The observed mean difference is d = .80.  This is considered a large effect. For an intervention to increase IQ it would imply an increase by 80% of a standard deviation or 12 IQ points.  However, in small samples, these estimates of effect size vary a lot.  To get an impression of the range of variability it is useful to compute the 95%CI around the observed effect size. It ranges form d = .10 to 1.49. This means that the actual effect size could be just 10% of a standard deviation, which in the IQ analogy would imply an increase by just 1.5 points.  Essentially, the results merely suggest that there is a positive effect, but they do not provide any information about the size of the effect. It could be very small or it could be very large.

Unusual for social psychology experiments, the authors brought participants back 24 hours after the manipulation to see whether the brief exposure to positive examples had a lasting effect on IAT scores.  As the results were published, we already know that it did. The only question is how strong the evidence was.

The result remained just significant, F(1, 31) = 4.16, p = .04999. A p-value greater than .05 would be non-significant, meaning the study provided insufficient evidence for a lasting change.  More troublesome is that the 95%CI around the observed mean difference of d = .73 ranged from d = .01 to 1.45.  This means it is possible that the actual effect size is just 1% of a standard deviation or 0.15 IQ points.  The small sample size simply makes it impossible to say how large the effect really is.

Study 2

Study 1 provided encouraging results in a small sample.  A logical extension for Study 2 would be to replicate the results of Study 1 with a larger sample in order to get a better sense of the size of the effect.  Another possible extension could be to see whether repeated presentations of positive examples over a longer time period can have lasting effects that last longer than 24 hours.  However, multiple-study articles in social psychology are rarely programmatic in this way (Schimmack, 2012). Instead, they are more a colorfull mosaic of studies that were selected to support a good story like “it is possible to combat implicit bias.”

The sample size in Study 2 was reduced from 48 to 26 participants.  This is a terrible decision because the results in Study 1 were barely significant and reducing sample sizes increases the risk of a false negative result (the intervention actually works, but the study fails to show it).

The purpose of Study 2 was to generalize the results of racial bias to aging bias.  Instead of African and European Americans, participants were exposed to positive and negative examples of young and old people and performed an age-IAT (old vs. young).

The statistical analysis showed again a significant mean difference, F(1, 24) = 5.13, p = .033.  However, the 95%CI again showed a wide range of possible effect sizes from d = .11 to 1.74.  Thus, the study provides no reliable information about the size of the effect.

Moreover, it has to be noted that study two did not report whether a 24-hour follow up was conducted or not.  Thus, there is no replication of the finding in Study 1 that a small intervention can have an effect that lasts 24 hours.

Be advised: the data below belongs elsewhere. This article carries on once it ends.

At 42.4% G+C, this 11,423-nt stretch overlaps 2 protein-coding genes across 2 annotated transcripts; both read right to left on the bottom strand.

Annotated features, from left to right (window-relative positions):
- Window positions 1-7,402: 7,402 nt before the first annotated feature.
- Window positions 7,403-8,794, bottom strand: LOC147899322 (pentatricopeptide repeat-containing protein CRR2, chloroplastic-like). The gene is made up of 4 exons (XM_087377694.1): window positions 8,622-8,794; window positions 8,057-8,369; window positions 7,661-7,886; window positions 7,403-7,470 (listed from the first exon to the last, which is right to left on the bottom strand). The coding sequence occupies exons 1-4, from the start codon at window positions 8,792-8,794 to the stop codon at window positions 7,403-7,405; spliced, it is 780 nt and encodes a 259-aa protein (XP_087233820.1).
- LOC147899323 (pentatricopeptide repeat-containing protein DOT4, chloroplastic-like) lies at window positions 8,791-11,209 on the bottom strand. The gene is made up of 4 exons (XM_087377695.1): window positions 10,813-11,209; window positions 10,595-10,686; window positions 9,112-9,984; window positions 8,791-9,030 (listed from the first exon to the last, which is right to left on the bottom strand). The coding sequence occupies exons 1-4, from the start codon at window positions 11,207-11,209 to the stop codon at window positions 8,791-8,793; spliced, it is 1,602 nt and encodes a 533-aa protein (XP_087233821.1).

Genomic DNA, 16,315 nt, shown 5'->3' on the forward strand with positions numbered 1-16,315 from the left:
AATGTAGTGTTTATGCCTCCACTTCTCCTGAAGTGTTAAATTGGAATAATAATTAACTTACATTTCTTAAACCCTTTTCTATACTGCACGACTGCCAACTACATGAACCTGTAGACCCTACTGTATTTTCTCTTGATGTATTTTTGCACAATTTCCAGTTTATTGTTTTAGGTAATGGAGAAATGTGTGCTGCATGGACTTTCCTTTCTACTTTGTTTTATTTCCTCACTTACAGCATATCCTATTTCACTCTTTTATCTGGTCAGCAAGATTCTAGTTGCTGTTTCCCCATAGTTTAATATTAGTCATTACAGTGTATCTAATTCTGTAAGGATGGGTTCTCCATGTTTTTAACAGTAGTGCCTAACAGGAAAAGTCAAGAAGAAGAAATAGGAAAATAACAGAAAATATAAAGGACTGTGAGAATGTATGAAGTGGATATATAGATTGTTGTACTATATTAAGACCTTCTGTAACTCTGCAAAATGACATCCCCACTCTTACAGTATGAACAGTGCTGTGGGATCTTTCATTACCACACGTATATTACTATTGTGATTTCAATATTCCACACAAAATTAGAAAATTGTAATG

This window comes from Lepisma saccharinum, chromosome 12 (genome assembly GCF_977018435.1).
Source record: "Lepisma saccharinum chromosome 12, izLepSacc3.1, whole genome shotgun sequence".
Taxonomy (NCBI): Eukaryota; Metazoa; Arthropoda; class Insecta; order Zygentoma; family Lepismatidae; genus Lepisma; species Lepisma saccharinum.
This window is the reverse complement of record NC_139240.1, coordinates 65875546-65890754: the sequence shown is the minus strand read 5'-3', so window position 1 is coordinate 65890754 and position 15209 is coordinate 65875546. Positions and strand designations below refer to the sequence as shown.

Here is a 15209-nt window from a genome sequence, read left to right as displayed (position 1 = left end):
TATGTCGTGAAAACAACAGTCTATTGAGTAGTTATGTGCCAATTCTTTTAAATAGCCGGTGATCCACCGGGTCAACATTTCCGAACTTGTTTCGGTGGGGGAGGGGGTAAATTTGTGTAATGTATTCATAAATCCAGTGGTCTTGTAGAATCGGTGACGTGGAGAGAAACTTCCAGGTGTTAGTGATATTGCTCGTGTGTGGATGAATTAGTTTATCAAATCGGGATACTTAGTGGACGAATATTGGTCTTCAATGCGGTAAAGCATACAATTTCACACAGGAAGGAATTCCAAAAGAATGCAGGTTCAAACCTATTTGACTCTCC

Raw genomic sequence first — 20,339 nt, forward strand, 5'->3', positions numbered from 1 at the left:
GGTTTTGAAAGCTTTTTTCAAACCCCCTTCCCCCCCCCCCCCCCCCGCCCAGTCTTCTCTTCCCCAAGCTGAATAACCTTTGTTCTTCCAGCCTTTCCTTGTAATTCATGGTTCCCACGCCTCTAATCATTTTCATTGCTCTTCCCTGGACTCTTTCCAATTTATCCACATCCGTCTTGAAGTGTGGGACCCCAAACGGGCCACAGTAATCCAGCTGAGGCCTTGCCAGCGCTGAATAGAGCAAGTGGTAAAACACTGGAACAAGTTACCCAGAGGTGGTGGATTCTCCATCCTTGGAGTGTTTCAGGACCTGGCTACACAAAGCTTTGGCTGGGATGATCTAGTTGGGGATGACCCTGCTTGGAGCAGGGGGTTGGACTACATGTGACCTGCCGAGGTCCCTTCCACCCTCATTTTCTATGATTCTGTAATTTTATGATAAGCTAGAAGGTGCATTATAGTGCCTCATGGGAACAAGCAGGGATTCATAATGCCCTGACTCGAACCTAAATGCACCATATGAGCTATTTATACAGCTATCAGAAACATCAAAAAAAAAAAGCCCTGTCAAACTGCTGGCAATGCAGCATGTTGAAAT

Publication Bias: Another Form of Implicit Bias [the bias researchers do not want to talk about in public]

Significance tests are only valid if the data are based on a representative sample of possible observations.  However, it is well-known that most journals, including social psychology journals publish only successful studies (p < .05) and that researchers use questionable research practices to meet this requirement.  Even two studies are sufficient to examine whether the results are representative or not.

The Test of Insufficient Variance examines whether reported p-values are too similar than we would expect based on a representative sample of data.  Selection for significance reduces variability in p-values because p-values greater than .05 are missing.

This article reported a p-value of .023 in Study 1 and .033 in Study 2.   These p-values were converted int z-values; 2.27 and 2.13, respectively. The variance for these two z-scores is 0.01.  Given the small sample sizes, it was necessary to run simulations to estimate the expected variance for two independent p-values in studies with 24 and 31 degrees of freedom. The expected variance is 0.875.  The probability of observing a variance of 0.01 or less with an expected variance of 0.875 is p = .085.  This finding raises concerns about the assumption that the reported results were based on a representative sample of observations.

In conclusion, the widely cited article with the promising title that scores on implicit bias measures are malleable and that it is possible to combat implicit bias provided very preliminary results that by no means provide conclusive evidence that merely presenting a few positive examples of African Americans reduces prejudice.

A Large-Scale Replication Study 

Nine years later, Joy-Gaba and Nosek (2010) examined whether the results reported by Dasgupta and Greenwald could be replicated.  The title of the article “The Surprisingly Limited Malleability of Implicit Racial Evaluations” foreshadows the results.